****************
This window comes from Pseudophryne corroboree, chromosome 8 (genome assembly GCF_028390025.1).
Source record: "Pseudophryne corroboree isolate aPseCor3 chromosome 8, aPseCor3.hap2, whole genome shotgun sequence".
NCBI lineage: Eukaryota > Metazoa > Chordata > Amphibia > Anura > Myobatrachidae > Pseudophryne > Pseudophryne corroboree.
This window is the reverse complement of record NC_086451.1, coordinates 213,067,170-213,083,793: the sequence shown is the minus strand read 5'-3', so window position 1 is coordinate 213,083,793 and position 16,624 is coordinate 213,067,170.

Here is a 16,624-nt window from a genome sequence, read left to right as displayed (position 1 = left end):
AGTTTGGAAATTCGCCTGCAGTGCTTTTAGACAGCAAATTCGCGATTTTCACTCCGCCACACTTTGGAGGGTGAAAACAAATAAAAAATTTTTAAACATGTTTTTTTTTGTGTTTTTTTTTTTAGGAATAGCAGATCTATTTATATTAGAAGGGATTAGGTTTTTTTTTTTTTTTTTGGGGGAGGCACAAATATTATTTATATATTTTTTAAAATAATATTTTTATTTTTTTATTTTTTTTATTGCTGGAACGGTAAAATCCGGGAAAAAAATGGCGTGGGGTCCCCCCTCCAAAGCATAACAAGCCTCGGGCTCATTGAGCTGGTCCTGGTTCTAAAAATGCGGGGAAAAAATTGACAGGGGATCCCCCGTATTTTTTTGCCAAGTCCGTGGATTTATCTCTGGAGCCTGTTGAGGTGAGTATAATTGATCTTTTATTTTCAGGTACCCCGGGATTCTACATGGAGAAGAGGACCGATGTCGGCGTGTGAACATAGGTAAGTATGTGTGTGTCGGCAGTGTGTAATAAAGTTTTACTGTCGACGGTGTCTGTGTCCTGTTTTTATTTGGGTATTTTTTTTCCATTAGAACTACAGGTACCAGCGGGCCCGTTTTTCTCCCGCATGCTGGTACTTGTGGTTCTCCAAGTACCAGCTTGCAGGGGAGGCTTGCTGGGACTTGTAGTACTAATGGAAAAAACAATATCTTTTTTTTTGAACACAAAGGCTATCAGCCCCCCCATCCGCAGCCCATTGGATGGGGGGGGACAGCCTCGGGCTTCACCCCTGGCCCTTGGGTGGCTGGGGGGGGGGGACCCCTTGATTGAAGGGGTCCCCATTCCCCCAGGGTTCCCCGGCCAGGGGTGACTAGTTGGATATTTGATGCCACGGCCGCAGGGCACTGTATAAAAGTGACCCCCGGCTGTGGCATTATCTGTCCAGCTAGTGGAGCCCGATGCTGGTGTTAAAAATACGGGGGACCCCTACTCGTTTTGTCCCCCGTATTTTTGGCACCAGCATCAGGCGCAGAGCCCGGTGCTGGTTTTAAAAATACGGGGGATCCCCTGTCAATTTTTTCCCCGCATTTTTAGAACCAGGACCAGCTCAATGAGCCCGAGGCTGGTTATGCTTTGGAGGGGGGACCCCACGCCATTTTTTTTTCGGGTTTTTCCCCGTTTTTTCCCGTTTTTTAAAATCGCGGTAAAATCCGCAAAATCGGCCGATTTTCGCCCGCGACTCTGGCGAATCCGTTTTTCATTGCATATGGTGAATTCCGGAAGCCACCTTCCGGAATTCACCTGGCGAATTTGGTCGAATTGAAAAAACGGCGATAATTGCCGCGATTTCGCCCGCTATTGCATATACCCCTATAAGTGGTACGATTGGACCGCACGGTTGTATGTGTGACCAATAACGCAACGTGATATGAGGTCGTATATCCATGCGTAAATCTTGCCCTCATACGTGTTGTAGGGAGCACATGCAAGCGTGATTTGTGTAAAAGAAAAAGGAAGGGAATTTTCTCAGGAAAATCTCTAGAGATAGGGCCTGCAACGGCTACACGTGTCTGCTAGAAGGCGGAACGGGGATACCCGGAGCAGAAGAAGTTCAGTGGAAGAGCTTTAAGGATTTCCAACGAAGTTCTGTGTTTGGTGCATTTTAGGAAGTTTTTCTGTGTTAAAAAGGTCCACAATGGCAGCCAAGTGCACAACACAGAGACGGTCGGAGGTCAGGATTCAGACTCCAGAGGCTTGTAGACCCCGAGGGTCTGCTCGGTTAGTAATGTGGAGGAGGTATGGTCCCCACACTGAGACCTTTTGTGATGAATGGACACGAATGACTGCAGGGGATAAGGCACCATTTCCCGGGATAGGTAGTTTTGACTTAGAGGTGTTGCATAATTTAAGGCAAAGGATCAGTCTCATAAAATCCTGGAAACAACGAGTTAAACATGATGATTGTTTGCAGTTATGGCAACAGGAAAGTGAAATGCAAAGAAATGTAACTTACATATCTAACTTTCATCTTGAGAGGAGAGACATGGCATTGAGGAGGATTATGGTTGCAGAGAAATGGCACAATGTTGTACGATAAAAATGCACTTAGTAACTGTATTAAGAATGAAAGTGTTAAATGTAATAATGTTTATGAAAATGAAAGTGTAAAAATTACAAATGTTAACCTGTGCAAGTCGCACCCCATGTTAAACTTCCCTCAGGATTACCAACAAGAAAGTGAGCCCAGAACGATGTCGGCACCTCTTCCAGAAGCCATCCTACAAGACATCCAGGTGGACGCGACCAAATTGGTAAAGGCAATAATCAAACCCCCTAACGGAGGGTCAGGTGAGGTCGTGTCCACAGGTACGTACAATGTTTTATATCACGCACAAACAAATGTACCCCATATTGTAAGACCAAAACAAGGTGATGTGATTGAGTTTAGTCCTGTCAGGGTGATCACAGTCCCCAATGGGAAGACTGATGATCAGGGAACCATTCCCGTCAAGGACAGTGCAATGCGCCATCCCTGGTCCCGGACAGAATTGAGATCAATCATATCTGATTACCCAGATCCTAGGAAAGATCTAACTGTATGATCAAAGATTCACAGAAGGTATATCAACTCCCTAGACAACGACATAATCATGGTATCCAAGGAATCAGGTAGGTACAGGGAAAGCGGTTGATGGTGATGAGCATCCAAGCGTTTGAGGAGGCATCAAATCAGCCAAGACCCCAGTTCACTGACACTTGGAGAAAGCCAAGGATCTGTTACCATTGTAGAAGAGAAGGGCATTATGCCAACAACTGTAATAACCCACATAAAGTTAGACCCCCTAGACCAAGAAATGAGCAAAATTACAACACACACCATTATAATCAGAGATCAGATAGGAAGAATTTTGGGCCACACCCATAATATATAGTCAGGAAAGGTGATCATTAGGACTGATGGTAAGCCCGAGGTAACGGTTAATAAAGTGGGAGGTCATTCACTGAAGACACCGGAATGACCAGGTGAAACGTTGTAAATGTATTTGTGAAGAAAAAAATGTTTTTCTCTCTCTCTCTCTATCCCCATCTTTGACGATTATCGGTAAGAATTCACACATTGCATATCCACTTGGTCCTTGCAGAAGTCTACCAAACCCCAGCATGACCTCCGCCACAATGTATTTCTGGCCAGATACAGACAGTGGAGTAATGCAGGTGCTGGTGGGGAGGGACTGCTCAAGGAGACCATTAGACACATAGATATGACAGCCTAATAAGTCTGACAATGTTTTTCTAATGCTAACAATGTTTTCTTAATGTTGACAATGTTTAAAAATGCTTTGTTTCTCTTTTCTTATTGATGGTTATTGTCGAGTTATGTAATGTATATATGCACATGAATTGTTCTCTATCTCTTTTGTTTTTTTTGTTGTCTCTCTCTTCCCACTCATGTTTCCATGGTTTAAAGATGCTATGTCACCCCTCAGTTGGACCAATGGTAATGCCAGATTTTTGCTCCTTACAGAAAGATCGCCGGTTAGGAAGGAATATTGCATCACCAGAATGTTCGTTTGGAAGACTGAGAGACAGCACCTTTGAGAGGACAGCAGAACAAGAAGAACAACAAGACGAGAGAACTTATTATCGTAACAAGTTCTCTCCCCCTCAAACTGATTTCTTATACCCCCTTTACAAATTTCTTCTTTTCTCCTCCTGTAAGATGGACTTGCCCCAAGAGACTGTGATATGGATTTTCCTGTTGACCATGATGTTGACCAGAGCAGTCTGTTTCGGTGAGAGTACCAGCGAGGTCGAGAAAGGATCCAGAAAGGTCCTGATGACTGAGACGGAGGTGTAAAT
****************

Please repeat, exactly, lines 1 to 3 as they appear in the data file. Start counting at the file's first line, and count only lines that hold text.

This window comes from Pseudophryne corroboree, chromosome 8 (genome assembly GCF_028390025.1).
Source record: "Pseudophryne corroboree isolate aPseCor3 chromosome 8, aPseCor3.hap2, whole genome shotgun sequence".
NCBI lineage: Eukaryota > Metazoa > Chordata > Amphibia > Anura > Myobatrachidae > Pseudophryne > Pseudophryne corroboree.